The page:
Senate Finance Committee Chairman Charles E. Grassley said Wednesday he will oppose any attempts by Democrats to roll back the GOP's 2017 tax reforms and scrutinize whether blockbuster health care mergers are harming consumers.
"When you have less competition, you have higher prices," Mr. Grassley told reporters in a session on his agenda for the new Congress.
The chairman plans to wield "broad oversight" to ensure Medicare and Medicaid aren't wasting taxpayer dollars through fraud, waste or abuse, and he will seek a briefing from the Joint Committee on Taxation on Democratic efforts to pry loose President Trump's tax returns.
He wants to know "what all this involves," before saying more about his role in the debate. Mr. Trump, who says an audit prevents him from disclosing his returns, broke decades of precedent by refusing to disclose the documents during the campaign.
On Wednesday, two senior House Democrats Reps. Anna Eshoo of California and Bill Pascrell Jr. of New Jersey announced legislation that would make that tradition a law.
"The American people expect those who seek or hold the highest office in the land to be open and transparent about their tax returns," Ms. Eshoo said.
The new bill would require a sitting president or vice president, and the nominees for major political parties during a presidential campaign to release their returns for the previous 10 years.
Mr. Grassley's earlier-stated skepticism and Mr. Trump's veto power means neither that legislation nor a similar bill introduced by Sen. Ron Wyden, Oregon Democrat, is likely to become law.
Mr. Grassley, Iowa Republican, is replacing Sen. Orrin Hatch, a Utah Republican who retired this month, at the helm of the powerful finance panel.
On trade, he said if Democrats refuse to approve President Trump's revised deal with Canada and Mexico, he would encourage the president "to pull out of NAFTA" outright, and "hope that they're smart enough not to let that happen."
Mr. Grassley said he is eager to make sure U.S. trade secrets and farmers, in particular, are protected amid trade talks with China and NAFTA partners, and he remains concerned about tariffs that were imposed on American agriculture in retaliation for Mr. Trump's tariffs on steel and aluminum.
He also swatted away a Bloomberg news service report that Mr. Trump might seek greater tariff authority in his State of the Union Address.
"We ain't gonna give him any greater authority," Mr. Grassley said. "We've already delegated too much."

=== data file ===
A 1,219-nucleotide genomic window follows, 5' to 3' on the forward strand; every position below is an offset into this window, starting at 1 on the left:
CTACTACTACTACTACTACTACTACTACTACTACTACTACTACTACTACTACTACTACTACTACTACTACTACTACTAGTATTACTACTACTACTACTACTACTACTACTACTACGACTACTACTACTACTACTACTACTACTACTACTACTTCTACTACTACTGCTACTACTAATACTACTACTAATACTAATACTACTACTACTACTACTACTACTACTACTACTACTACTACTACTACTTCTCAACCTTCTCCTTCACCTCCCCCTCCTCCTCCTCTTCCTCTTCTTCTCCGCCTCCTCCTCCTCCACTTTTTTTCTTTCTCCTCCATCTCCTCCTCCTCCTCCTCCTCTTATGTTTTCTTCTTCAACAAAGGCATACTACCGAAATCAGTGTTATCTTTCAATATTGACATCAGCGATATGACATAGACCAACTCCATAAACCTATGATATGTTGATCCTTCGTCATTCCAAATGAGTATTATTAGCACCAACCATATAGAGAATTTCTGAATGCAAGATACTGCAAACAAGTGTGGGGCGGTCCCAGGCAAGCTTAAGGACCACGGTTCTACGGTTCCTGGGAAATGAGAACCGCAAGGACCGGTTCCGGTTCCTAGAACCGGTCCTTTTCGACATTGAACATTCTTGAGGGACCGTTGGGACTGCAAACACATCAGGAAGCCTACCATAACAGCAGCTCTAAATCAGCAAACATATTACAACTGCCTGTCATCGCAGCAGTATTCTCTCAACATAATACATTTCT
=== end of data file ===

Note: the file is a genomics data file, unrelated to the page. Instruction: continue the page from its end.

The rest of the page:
On drug pricing, Mr. Grassley said Medicare's prescription-drug benefit needs some upgrades but he's not interested in House Democrats' push to use government authority to negotiate down the prices of drugs. He said Medicare Part D working pretty well.
"It's working, don't mess with it," he said. "If it ain't broken, don't do it."
Mr. Grassley plans to take a close look at large health care mergers, like the new one between insurer Aetna and CVS pharmacies, and he's worried that drug companies are engaging in anti-competitive behavior by striking "pay-for-delay" deals to thwart the debut of cheaper alternatives. He's working with Sen. Amy Klobuchar, Minnesota Democrat, on the latter issue.
Mr. Grassley and Ms. Klobuchar introduced a bill Wednesday that would allow the importation of drugs from approved pharmacies across the northern border.
"It's long past time for Congress to help the millions of Americans who struggle to pay exorbitant prices for medication. Our bill would do exactly that," Mr. Grassley said.
He's also working with Sen. Patrick Leahy, Vermont Democrat, on the CREATES Act to make sure generic drugmakers get the samples they need to create cheaper versions of brand-name drugs, and he will pick up the late Sen. John McCain's effort to allow safe importation of drugs from Canada.
Mr. Grassley is working with Health Secretary Alex Azar, however, to refine a White House push to align U.S. prices for doctor-administered drugs under Medicare Part B with those in other developed countries.
"I don't want foreign countries setting our drug prices," he said. "Now, what can he do to modify that so that principle is not violated?"
On tax reform, he said he is interested in technical changes to the GOP's overhaul but will say "absolutely no" to Democratic attempts to raise rates or make other big changes.
? Stephen Dinan contributed to this report.